The Upper West Regional Director of the Environmental Protection Agency (EPA), Mrs Zenabu Wasai-King, says bushfires have reduced soil fertility, destroyed farm produce and lowered general agricultural output thereby exposing the Region to hunger.
She said bushfires, over the years, had been identified as one of the major challenges to the socio-economic progress of the savanna ecology in which vegetation and food crops were consumed perennially by bush fires.
She said the problem did not only affect the biodiversity in the Region but depleted productivity of the soil thereby exposing the savanna region to food insecurity.
Mrs Wasai-King was speaking during the launch of the 2018/2019 Anti-Bushfire Campaign and inauguration of 215-member Bushfire Volunteer squads for the Baayiri and Kataa communities in the Upper West Region.
It was on the theme: “Our Future Depends on Sustaining the Environment, Let Us Prevent Bushfires Now”.
“Protecting the natural savanna ecology is important since most of the people’s livelihood depend on the natural environment,” she said.
“Management of bushfires is a shared responsibility, which requires our collective efforts as a people to address.”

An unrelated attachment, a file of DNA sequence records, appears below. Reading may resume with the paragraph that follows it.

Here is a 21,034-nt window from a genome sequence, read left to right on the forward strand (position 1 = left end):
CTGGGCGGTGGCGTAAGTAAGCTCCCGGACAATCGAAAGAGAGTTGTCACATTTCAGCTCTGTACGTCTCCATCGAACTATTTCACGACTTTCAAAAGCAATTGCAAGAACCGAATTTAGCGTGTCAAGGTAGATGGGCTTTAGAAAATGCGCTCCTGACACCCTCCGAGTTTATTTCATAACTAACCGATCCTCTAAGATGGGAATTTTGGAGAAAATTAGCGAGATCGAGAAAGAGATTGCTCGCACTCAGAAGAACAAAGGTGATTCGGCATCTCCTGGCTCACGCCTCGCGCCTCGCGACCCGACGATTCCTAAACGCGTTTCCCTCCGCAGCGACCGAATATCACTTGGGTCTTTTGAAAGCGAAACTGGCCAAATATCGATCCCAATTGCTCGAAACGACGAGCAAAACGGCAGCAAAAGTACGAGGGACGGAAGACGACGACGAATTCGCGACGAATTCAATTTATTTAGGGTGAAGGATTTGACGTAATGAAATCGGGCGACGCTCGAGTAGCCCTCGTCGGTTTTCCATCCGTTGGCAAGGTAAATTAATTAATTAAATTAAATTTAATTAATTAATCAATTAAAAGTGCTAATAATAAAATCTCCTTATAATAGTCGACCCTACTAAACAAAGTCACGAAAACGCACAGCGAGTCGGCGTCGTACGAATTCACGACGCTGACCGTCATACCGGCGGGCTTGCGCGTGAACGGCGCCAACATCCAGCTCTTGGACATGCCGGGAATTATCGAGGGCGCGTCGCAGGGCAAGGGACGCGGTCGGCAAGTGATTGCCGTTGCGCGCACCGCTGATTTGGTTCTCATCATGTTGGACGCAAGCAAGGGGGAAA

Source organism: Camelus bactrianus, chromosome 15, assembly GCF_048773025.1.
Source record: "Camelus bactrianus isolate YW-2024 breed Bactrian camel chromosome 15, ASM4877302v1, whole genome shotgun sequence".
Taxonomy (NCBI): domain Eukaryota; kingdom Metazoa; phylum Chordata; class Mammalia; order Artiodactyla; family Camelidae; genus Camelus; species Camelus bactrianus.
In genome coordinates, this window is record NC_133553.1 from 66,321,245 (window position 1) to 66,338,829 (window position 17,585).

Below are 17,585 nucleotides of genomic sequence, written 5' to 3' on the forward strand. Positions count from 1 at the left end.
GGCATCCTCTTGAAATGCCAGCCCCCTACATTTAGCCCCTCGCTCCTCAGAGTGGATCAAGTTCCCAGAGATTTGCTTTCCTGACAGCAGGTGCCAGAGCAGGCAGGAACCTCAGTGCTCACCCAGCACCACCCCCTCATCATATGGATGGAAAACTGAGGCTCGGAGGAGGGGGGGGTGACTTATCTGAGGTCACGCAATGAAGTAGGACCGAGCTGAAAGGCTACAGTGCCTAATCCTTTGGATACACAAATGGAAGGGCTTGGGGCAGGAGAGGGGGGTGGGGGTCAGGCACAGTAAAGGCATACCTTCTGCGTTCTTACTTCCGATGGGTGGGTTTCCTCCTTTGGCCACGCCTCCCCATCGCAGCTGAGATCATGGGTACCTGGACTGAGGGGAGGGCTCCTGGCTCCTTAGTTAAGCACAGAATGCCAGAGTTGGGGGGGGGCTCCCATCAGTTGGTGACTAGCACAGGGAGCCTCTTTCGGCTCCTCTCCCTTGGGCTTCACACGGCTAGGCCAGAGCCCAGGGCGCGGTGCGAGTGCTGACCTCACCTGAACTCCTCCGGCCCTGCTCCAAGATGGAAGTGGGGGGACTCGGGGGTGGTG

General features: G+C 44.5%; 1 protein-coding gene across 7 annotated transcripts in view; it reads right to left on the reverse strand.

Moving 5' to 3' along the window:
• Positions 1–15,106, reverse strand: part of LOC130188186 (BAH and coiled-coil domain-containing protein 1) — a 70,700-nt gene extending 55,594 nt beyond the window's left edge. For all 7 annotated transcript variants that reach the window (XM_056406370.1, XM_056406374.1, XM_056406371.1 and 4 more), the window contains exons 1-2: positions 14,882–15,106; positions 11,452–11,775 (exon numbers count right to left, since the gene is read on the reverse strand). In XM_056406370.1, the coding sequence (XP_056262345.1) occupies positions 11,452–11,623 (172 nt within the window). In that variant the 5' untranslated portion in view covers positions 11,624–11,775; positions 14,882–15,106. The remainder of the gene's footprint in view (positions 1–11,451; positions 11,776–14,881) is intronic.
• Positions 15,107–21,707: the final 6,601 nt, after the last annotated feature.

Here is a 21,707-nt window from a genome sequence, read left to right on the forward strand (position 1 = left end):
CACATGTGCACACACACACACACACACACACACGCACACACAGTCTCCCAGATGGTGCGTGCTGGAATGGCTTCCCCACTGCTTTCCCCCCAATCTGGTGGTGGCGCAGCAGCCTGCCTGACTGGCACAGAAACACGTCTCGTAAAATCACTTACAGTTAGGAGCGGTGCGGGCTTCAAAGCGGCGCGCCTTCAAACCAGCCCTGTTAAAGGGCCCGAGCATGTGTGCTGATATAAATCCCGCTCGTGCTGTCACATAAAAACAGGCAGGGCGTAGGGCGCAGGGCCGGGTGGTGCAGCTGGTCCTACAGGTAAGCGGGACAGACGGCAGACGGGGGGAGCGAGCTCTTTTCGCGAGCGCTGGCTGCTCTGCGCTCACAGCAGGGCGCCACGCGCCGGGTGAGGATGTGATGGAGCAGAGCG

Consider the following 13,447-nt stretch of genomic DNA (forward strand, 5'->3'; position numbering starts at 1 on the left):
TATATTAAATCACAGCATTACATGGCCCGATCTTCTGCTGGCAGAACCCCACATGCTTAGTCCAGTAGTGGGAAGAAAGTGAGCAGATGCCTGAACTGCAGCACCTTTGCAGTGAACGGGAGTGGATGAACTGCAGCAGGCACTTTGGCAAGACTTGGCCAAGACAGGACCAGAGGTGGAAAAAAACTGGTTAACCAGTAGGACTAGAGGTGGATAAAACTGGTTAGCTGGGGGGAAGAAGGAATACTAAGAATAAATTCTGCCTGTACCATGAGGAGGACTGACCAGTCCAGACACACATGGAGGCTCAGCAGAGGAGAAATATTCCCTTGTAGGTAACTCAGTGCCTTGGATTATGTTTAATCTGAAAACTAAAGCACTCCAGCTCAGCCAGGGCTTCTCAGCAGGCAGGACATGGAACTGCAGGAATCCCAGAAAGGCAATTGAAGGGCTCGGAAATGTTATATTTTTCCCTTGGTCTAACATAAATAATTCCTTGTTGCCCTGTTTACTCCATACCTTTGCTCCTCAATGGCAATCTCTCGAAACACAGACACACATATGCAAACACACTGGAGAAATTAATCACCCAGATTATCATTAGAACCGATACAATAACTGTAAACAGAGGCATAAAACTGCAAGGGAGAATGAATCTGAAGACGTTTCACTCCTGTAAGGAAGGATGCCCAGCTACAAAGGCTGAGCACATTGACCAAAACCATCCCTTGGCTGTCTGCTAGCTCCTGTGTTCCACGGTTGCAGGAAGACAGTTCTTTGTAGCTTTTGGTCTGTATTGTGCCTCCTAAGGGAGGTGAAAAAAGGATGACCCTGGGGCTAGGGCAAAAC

Mrs Wasai-King urged traditional rulers to use their “respected” positions as custodians of the lands to contribute to the fight against indiscriminate bush burning.
The Upper West Regional Commander of Ghana National Fire Service, Assistant Chief Fire Officer (ACFO) Nathaniel Gaddiel Ebonyi-Amoah, said the launch of the Campaign and inauguration of the volunteer squads were in line with PNDC Law 229 of 1990.
Section Five of the Law mandates Municipal and District Assemblies to institute bushfire sub-committees to regulate the burning of vegetation.
Ebonyi-Amoah urged the volunteers to be disciplined and stand as role models in their respective communities.
Some members of the Bushfire Volunteer squads could not hide their joy when the Regional National Fire Service Team issued certificates, identity cards, safety boots and cutlasses to them.
A member of the squad, Thomas Bolenyala, said: “The training has formed part of my daily routine exercise even though it was difficult at the beginning”.
He said he used to set fires and also cut economic trees indiscriminately but the training had changed that attitude and called on other people to join the fight for economic prosperity.
Another squad member, Joyce Nicholas, said the training had empowered her to campaign against bushfires and indiscriminate cutting of trees.
The anti-bushfire campaign was graced by community members, the National Disaster Management Organisation, assembly members and anti- bushfire volunteers among others.